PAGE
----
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1-9-2017 -- Known as the largest electronics show on the planet, CES provides an opportunity for new innovation at the start of each year. This year, it did not dissapoint, providing a place for mobile electronics manufacturers to showcase new ideas to eager retailers and industry insiders. This year's event took place at the Las Vegas Convention Center (LVCC) and featured some potential game changers for many companies. With a packed show floor, visitors from all over the world were able to see innovations that could affect them more than they know. Perhaps the biggest innovation that many companies are developing products for, is the concept of OEM integration with an enhancement of sound quality. Kenwood has released its XR600-6DSP (MSRP $800),  a six-channel power plant that, through partnership with Automotive Data Solutions (ADS), upgrades select factory audio systems by supplanting, rather than supplementing the factory amplifier. Sony displayed a demo vehicle featuring its RSXGS9 hi-resolution single-DIN head unit, which was reflective of where many car audio companies are going this year. This is largely thanks to a renewed interest in high quality sound from their customers. JL Audio, which again showcased off-site at the Palms Hotel and Casino, displayed…
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LinkedIn Pulse, 1-7-2017 -- My car was everything I expected it to be six years ago when I bought it for the fuel efficiency, excellent handling, and a stylish look. Recently I purchased another car for my wife, a 2015 Mazda6 with the latest infotainment features they offered last year. We liked the built-in backup camera right up on the dashboard display. So I found myself groveling over the basic radio that came with my beloved 2010 Mazda3 GT, and I'm not the only one. Even though I could pair my phone through Bluetooth, the experience was lacking, and I could not see behind me without turning my head around. How I Upgraded to a New Car In my case, I ordered a Kenwood stereo system for roughly $600 on Crutchfield.com, and I haven't looked back since. I'm probably first on my block to get Apple CarPlay, in a Mazda for that matter. It took a weekend project to install, but it allowed me to connect any Android phone or iPhone to my 2010 Mazda3. The 7-inch user experience is simple, clean and efficient. My car felt brand new again, seeing as it still drove just fine. But this made…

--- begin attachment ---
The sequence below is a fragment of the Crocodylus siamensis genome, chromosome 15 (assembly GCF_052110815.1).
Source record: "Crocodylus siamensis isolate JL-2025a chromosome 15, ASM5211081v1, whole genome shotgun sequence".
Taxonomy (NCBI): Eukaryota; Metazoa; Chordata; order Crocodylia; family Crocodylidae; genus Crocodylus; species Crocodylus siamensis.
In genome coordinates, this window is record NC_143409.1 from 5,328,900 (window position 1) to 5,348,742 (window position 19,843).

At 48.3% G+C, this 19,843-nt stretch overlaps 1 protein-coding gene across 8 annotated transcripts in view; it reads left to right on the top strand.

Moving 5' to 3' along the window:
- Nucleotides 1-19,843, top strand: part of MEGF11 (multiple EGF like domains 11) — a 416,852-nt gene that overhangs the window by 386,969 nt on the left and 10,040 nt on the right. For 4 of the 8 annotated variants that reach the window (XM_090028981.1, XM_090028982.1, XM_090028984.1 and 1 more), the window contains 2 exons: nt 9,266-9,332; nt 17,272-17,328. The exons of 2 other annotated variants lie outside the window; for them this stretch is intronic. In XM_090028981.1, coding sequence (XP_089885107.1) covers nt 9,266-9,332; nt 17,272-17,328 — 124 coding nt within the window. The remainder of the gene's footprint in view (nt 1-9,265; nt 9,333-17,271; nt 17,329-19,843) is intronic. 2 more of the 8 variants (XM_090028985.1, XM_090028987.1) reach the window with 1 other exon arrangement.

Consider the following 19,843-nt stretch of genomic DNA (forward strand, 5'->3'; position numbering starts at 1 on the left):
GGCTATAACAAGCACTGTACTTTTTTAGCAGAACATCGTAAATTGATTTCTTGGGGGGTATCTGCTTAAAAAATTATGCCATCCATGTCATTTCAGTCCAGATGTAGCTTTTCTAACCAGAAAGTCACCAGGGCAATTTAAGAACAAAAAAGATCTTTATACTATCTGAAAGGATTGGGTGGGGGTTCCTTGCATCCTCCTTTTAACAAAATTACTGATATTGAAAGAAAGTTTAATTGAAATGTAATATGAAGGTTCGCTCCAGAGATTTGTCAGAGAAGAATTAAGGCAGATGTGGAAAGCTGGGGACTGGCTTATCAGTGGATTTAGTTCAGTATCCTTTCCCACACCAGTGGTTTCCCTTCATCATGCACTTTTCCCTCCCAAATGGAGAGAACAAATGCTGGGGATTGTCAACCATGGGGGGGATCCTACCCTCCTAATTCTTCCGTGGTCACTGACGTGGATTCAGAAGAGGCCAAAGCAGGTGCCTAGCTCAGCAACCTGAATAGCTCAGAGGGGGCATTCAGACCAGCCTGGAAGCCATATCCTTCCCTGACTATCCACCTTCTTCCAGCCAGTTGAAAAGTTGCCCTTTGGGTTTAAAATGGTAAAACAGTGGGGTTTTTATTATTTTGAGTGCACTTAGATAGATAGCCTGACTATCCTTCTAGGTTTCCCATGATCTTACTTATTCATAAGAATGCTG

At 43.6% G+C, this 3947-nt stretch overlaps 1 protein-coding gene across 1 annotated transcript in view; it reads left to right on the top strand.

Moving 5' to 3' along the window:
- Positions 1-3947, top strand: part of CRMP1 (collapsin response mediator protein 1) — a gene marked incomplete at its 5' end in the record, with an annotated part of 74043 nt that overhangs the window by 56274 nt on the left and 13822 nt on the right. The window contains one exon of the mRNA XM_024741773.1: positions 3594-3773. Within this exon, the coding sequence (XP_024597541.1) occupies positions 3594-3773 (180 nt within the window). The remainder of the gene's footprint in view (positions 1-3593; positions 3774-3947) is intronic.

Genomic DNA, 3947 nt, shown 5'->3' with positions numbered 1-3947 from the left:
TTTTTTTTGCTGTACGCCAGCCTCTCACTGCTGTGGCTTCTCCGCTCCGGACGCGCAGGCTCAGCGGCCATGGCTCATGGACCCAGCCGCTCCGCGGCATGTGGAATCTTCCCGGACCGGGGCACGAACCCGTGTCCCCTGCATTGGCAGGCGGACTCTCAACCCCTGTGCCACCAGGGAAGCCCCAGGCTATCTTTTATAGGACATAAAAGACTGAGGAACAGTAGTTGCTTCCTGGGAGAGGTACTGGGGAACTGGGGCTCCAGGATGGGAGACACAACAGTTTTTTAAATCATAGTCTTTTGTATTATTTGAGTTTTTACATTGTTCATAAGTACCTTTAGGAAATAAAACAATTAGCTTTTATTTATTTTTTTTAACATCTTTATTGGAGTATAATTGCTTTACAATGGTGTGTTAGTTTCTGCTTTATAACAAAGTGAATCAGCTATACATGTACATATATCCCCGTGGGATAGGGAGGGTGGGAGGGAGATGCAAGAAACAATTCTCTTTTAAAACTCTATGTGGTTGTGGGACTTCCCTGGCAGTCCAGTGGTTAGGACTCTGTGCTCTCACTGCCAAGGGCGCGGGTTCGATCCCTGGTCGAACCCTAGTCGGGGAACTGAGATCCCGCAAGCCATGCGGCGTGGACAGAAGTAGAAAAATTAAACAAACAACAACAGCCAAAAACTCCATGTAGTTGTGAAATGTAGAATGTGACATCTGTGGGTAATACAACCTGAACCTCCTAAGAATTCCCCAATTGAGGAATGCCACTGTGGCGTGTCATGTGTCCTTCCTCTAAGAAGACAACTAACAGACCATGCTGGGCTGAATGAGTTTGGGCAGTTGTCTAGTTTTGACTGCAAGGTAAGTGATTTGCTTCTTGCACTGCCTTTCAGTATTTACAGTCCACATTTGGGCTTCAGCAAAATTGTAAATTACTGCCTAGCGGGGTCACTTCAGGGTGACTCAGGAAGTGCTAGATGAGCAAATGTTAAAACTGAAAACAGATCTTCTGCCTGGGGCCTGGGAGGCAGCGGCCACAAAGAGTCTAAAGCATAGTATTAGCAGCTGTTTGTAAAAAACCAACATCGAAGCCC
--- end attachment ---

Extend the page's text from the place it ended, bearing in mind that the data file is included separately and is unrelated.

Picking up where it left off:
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Mobile Electronics Senior Editor Ted Goslin is visited by an installation tech who installs the latest in heads-up display technology. 1-3-2017 -- As a journalist getting ready for CES, one of the largest trade shows of the year, this time of year brings a great deal of prepping. Companies send you information on their latest product releases. Some do not pertain to your area of focus. Some appear not to relate, but may impact the future of your area. That's where Navdy comes in—the latest in installable heads-up display technology—recently made available to the aftermarket by way of a partnership with Harman. The device, available for purchase through Navdy on its website (www.navdy.com), costs a total of $799 and has one- ($66 per month) and two-year ($33 per month) payment plans available. The company also offers an added option of home installation for those who'd prefer not to install the device themselves. For the sake of getting a thorough tutorial for this blog, I opted to have the installer pay me a visit. While the installation is logical enough, I'm not fully confident I could have stumbled through it without the knowledge I've acquired from working on this publication. I…